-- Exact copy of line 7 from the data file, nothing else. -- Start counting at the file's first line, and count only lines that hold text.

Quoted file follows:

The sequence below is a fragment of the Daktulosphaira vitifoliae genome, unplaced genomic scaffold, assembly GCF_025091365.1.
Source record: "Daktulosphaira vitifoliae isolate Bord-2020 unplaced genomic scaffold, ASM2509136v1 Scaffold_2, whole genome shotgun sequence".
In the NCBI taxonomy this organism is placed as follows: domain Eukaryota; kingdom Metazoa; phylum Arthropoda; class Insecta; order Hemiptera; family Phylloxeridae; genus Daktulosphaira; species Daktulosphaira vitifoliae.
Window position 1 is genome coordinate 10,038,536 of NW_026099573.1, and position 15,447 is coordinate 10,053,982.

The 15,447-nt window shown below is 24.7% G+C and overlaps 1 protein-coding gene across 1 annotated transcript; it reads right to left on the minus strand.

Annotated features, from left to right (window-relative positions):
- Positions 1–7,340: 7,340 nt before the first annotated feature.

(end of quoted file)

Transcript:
- Positions 1–7,340: 7,340 nt before the first annotated feature.